In July, Gavin Brindley looked like a long shot to make it to the World Junior Championship. Left off the roster of the National Junior Evaluation Camp, the forward for the No. 6 Michigan hockey team faced off against his country this past December.
But with that chip on his shoulder, Brindley seized the opportunity.
At the USA World Junior Selection Camp on December 12 – 17, Brindley’s speed and skill shined, earning her a spot on the final World Junior roster. But Brindley wasn’t satisfied with just earning a roster spot.
And when he gets to the tournament, he immediately shines — and his 2023 NHL draft tree rises.
“When you’re on the world stage like that, you don’t get that opportunity very often,” Brindley said on Sunday. “If you’re going to do it, you’ve got to be productive.”
Brindley was very effective. He recorded four goals in seven games, but the stat sheet doesn’t reflect what made his performance so significant. He was very effective with his speed, using it to track down pucks, get ahead of the ball and create clean passes in the offensive zone.
Take the goal that’s why the USA went 2-0 against Canada in the finals, for example. Coming from his own defensive zone, Brindley blazed in front of the pack, creating plenty of space. He made a pass to fellow American Charlie Stramel at the same time, who sent a shot past Kenny Connors.
And at times, Brindley’s competitive performance has mirrored his time with the Wolverines this season.
“We’ll see every day in practice, how good he is,” Michigan assistant coach Rob Rassey said Monday. “Maybe things didn’t go his way, statistically, the way he wanted them to in the first half. But he did a lot of great things on the ice.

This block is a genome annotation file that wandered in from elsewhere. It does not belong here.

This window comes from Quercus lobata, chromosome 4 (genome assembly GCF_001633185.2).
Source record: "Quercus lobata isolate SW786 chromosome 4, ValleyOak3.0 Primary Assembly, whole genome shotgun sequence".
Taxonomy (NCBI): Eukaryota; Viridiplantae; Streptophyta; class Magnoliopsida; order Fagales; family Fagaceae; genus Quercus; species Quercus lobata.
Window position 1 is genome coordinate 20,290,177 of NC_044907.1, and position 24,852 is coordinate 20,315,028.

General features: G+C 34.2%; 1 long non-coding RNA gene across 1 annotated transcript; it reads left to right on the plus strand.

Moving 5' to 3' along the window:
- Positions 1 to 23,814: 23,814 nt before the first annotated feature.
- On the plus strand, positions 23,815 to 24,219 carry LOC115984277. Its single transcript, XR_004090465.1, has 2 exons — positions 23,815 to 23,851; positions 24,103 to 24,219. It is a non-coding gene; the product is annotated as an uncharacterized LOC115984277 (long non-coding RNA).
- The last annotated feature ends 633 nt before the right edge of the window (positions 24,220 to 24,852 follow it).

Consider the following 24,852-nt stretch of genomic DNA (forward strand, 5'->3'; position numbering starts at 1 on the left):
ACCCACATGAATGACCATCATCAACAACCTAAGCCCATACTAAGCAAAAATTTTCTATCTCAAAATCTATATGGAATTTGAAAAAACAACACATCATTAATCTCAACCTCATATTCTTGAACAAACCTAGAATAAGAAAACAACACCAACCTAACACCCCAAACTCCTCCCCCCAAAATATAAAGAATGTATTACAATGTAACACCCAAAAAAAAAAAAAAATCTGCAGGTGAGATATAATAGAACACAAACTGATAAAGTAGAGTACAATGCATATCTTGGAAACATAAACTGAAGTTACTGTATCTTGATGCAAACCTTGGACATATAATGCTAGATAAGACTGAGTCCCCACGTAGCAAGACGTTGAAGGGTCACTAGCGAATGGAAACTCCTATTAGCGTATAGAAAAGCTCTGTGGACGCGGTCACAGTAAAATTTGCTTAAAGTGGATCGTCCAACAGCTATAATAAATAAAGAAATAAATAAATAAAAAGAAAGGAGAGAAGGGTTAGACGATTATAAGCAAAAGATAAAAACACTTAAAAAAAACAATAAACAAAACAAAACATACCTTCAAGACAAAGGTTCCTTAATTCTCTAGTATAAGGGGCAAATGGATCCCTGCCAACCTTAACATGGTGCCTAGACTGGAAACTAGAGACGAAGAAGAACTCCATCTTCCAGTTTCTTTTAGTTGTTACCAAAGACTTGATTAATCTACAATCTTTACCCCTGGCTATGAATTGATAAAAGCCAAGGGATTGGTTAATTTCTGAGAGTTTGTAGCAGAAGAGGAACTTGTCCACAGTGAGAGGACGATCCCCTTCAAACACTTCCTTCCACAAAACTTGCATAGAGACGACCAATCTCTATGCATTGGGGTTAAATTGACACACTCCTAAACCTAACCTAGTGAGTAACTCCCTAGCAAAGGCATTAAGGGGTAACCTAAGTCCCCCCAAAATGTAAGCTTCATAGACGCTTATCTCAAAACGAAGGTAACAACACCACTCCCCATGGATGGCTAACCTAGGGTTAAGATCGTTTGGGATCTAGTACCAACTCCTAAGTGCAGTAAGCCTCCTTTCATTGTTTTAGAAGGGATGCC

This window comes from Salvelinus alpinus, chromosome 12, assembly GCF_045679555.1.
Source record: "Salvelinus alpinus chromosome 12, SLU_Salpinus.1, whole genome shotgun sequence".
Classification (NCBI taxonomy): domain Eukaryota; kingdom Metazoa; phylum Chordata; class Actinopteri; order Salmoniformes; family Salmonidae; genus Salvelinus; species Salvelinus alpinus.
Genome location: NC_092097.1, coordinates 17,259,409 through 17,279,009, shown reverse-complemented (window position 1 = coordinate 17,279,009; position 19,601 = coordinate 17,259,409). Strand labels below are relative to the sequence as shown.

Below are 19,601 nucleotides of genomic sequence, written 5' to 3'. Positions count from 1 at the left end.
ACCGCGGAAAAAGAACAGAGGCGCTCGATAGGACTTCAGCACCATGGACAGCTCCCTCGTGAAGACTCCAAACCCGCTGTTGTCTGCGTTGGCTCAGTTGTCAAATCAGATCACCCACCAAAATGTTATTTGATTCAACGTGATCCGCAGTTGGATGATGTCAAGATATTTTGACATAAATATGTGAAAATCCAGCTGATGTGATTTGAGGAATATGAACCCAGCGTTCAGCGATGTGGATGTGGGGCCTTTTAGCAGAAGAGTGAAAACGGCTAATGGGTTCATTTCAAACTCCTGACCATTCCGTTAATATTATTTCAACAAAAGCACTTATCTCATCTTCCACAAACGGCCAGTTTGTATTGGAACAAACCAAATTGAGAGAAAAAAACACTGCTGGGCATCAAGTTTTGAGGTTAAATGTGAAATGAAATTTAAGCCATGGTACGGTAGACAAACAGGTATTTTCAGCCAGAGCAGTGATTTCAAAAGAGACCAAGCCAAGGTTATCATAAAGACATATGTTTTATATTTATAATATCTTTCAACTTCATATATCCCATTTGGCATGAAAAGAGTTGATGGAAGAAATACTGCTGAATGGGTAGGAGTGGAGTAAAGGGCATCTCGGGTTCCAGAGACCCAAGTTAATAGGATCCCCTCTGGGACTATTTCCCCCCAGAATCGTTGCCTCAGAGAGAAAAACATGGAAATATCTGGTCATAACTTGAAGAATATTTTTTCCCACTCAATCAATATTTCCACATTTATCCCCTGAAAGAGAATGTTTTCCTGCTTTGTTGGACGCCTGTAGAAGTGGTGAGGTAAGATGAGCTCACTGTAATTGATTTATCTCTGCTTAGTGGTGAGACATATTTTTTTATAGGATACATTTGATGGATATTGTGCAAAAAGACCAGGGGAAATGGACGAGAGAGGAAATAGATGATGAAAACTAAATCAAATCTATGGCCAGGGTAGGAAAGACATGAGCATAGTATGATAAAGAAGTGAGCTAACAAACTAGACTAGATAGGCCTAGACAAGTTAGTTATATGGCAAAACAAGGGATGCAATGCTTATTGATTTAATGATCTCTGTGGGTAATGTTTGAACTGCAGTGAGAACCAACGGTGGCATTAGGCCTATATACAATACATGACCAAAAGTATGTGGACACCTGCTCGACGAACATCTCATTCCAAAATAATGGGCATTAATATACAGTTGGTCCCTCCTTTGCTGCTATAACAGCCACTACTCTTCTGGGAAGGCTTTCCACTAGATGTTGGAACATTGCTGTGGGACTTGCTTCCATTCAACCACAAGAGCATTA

With 10 goals in 20 games this season, Brindley’s stats look good, but not great. Much like the World Juniors, though, his best performances didn’t always translate to goals or assists. Michigan coach Brandon Naurato said the Wolverines want to “create chaos, be predictable inside.” Gliding across the ice in the blink of an eye, Brindley is the catalyst for that chaos — even if viewers don’t always see it.
But under the microscope is World Juniors, where the world scrutinizes every second of play. And when the world got a chance to watch Brindley, they started seeing him touch every game. Although Brindley admitted he wasn’t really listening to what they were saying, he still knew he played well.
“I felt like I had a good race,” Brindley said. “So (I’m) coming back here with confidence.”
Rassey believes he can take that newfound confidence forward and create a better ice cream product.
“With his participation, and the work he’s done, I expect him to play a big role in the second half,” Rassey said. “Hopefully, he can use that Junior World performance as a way to get a little more bang for his buck.”
As Michigan looks to move past the ups and downs of its first half to build success in the rest of Big Ten play, the Wolverines need to keep their confidence up.
They don’t worry Brindley, though. After his World Junior match, he had a lot of money.